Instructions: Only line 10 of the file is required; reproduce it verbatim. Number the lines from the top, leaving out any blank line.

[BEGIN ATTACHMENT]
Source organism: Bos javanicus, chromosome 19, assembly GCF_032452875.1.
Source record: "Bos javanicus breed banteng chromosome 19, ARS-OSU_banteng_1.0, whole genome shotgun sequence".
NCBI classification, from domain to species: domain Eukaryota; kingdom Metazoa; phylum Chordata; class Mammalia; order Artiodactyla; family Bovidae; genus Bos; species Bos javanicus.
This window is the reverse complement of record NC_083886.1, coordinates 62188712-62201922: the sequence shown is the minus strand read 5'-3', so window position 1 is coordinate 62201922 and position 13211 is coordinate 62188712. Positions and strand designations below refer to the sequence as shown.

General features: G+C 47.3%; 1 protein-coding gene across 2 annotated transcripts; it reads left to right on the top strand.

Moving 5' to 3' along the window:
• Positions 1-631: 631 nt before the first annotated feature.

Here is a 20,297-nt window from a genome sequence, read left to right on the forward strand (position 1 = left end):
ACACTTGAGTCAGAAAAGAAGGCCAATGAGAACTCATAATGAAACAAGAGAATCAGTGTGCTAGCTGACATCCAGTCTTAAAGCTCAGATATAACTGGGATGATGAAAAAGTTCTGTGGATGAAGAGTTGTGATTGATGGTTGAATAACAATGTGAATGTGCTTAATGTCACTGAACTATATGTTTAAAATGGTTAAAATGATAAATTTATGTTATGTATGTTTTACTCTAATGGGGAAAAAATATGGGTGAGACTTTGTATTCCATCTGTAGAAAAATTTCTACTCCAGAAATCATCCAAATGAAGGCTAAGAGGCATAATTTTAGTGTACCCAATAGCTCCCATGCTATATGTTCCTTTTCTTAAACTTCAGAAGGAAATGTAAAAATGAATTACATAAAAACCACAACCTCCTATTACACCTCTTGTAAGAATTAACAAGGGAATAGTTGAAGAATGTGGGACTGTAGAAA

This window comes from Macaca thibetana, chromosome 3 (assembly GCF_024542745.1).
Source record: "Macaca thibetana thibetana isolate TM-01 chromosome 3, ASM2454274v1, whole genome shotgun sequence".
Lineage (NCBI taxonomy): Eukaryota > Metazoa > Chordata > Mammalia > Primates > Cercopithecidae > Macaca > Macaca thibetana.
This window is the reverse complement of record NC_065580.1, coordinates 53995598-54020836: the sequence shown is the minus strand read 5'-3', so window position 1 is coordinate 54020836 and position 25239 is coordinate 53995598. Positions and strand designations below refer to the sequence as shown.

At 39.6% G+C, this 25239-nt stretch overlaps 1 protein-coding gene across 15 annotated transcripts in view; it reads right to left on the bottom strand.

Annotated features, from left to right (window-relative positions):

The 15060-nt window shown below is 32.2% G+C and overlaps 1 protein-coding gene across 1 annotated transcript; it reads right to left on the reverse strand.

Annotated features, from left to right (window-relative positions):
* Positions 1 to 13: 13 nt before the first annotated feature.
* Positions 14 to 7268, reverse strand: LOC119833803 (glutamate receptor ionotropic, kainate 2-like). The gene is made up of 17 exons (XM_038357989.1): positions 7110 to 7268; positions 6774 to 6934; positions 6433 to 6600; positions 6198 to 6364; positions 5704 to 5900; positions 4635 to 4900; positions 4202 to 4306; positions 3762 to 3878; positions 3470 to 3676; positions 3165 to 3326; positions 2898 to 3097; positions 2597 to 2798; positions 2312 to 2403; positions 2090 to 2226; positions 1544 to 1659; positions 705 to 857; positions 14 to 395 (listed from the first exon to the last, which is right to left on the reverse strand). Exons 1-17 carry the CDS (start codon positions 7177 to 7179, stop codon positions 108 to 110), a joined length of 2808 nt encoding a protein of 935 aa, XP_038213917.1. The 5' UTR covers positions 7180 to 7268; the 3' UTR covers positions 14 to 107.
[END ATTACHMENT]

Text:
This window comes from Macaca thibetana, chromosome 3 (assembly GCF_024542745.1).